Reviewed by Jonathan DeWoskin
Lee Bains has a unique, unchained and unmistakable rock and roll sound. They may be billed as country, but this album is replete with a social commentary that’s almost punk. Youth Detention doesn’t sound like any other album I’ve heard, but after a quick scan around the web I found references to Lee Bains being compared to the Drive-By Truckers. I’ll let you decide if that’s fair. This Yankee had to Google “Drive-By Truckers top ten hits” to find a few DBT songs and I don’t think it’s an apt comparison. Yeah, you read that right. Until today, I wouldn’t know a DBT song if you played one. Problem? Get off my lawn.
You should also note that I’m not Harry’s go-to guy for country music reviews. He gave me this assignment because he thought I’d like the music. Once again, he’s right. The Glory Fires published their lyrics, so now you can have a review from me that doesn’t just talk about how they sound, which is good because there’s a depth to their lyrics that goes way beyond – and sometimes in spite of – the catchy melodies they employ.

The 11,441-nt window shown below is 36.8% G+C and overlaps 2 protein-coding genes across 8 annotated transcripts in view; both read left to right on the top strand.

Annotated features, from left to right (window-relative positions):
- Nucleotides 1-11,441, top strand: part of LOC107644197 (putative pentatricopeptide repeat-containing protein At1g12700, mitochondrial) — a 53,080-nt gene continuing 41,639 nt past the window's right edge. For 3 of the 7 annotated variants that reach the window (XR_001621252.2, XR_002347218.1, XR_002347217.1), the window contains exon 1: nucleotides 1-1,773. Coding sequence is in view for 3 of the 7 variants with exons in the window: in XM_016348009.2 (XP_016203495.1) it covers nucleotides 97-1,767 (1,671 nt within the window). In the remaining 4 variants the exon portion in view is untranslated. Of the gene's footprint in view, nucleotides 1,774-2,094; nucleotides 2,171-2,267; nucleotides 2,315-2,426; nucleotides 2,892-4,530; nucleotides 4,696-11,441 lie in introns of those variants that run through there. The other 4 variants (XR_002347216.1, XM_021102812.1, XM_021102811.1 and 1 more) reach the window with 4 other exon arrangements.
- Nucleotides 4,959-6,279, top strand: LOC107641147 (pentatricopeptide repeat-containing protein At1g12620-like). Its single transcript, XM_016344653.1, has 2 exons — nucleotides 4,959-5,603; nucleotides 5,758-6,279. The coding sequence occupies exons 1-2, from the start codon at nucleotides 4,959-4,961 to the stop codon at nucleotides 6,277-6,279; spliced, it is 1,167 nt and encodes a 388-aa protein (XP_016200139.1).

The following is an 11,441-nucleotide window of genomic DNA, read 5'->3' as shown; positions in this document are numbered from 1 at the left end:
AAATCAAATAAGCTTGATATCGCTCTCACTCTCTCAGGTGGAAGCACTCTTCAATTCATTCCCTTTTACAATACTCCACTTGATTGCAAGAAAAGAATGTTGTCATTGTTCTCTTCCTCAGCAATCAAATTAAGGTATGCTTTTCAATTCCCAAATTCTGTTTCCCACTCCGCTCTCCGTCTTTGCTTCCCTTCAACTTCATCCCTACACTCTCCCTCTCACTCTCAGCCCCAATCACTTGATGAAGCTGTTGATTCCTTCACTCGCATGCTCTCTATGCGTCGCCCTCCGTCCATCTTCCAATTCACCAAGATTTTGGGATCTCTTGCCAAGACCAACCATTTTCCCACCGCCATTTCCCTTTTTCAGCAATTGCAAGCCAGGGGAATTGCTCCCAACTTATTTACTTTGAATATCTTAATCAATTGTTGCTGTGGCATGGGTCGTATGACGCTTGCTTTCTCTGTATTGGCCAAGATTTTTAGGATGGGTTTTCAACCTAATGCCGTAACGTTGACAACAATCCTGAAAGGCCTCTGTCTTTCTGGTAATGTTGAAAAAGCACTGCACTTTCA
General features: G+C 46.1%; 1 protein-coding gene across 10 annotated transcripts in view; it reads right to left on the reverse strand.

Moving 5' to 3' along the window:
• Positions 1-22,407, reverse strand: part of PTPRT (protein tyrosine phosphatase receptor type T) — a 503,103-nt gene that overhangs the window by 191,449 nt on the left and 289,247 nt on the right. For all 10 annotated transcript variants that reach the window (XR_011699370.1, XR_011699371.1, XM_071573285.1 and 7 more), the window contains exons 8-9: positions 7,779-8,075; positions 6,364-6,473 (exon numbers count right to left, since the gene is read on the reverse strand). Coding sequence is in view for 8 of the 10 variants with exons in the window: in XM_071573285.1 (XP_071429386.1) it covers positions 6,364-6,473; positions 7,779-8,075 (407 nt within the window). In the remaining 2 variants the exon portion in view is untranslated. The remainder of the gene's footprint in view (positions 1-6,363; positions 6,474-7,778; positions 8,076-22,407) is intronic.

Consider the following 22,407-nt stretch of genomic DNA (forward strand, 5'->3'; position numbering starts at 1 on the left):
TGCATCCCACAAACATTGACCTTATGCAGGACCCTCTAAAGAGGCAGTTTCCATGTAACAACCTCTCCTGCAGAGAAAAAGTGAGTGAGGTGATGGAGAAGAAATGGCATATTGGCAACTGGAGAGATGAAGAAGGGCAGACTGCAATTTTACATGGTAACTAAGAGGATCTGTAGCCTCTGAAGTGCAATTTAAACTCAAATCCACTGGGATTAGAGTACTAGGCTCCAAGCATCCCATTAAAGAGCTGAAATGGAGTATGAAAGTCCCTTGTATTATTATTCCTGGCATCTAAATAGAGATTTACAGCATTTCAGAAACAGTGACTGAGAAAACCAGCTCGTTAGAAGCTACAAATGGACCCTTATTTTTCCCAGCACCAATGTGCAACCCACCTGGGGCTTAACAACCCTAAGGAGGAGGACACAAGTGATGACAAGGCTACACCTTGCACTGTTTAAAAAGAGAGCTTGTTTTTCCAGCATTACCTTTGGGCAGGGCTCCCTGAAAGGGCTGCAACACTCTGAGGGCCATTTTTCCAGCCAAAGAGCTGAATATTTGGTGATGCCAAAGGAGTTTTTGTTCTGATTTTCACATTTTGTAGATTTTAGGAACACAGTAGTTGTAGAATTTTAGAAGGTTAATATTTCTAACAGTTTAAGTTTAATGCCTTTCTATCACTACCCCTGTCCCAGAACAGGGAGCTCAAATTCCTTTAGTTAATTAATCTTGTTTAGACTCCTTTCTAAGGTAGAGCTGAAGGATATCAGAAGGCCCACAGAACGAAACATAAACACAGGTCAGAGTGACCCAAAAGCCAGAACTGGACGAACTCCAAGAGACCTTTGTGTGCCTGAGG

There’s some blues themes about country life, sometimes without the notes, but complete with imagery. There are multiple references to southern touchstones that I would never understand without a quick search. Mt. Meigs is a juvenile detention center in Alabama. Crooked Letters is a children’s song. It’s taught as a mnemonic device to spell Mississippi. The sampling of the children singing is an ear worm I’ve had a hard time shaking off.
There’s audio clips from protests, references to racial justice, white privilege, southern pride, patriotism and the church. This is powerful music with an important message, which is not something you find every day. It’s something to be heard, digested, contemplated and heard again. It’s high art to guise yourself as something as approachable as country music and present themes that make you consider something much larger. This is an album to listen with consideration and care.